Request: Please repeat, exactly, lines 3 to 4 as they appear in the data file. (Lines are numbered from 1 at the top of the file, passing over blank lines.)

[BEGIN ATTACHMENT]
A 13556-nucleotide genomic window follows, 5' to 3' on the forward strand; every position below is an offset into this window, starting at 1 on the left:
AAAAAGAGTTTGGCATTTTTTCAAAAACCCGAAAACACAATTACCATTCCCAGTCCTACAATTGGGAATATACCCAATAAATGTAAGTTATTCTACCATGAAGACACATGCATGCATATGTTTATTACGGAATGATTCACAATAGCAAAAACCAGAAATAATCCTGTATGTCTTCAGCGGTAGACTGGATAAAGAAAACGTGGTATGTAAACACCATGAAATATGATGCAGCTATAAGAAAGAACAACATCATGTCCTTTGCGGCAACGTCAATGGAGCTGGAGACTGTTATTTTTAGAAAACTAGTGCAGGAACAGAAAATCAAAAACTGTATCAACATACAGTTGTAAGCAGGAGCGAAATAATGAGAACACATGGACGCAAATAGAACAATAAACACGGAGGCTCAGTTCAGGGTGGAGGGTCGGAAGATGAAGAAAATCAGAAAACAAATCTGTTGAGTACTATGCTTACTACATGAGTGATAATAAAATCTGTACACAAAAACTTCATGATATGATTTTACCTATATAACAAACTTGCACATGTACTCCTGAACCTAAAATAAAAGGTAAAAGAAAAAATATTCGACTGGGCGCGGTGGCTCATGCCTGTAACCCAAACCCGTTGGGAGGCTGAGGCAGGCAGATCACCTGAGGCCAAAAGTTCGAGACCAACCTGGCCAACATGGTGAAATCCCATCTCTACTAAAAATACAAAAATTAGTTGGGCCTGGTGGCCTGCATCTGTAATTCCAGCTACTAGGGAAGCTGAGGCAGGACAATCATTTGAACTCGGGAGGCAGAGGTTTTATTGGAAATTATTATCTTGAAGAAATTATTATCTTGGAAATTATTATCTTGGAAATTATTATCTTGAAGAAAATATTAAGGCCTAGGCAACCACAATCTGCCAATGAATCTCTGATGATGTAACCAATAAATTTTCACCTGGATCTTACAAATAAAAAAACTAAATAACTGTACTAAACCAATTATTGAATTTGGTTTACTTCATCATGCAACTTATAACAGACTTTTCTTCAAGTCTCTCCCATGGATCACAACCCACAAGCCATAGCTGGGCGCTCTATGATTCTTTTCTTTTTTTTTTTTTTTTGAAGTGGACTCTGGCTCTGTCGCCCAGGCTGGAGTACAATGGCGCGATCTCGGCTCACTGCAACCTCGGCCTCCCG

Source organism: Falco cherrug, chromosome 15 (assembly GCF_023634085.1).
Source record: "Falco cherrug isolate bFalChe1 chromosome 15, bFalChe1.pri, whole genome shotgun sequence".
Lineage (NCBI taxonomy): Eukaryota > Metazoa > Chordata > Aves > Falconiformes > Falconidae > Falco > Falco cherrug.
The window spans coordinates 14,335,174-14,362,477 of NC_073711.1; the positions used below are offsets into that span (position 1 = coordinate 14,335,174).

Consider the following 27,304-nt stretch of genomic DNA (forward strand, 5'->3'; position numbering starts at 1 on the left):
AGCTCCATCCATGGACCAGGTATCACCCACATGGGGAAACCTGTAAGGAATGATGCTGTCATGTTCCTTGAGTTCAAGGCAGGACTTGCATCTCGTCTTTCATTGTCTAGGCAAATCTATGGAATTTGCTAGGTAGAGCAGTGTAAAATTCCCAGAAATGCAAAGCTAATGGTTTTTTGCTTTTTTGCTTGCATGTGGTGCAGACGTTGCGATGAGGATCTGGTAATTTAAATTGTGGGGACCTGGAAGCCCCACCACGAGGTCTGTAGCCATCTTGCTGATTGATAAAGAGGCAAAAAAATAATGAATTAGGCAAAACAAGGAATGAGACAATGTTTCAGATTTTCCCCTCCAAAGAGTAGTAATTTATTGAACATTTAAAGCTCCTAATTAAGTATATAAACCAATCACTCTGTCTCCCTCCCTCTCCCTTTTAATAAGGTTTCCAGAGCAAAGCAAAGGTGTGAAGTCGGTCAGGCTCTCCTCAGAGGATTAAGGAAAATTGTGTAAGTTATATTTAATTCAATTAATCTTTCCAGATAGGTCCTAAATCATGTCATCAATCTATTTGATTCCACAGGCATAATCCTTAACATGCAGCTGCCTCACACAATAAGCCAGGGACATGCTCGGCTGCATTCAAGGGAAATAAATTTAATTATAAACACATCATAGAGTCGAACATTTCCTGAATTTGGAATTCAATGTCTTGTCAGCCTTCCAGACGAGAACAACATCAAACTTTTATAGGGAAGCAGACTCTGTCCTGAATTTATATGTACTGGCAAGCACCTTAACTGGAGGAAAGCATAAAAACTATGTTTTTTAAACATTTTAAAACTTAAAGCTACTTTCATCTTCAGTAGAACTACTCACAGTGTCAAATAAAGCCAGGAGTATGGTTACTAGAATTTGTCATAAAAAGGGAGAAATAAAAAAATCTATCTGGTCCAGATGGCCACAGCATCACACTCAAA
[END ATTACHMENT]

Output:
Source organism: Falco cherrug, chromosome 15 (assembly GCF_023634085.1).
Source record: "Falco cherrug isolate bFalChe1 chromosome 15, bFalChe1.pri, whole genome shotgun sequence".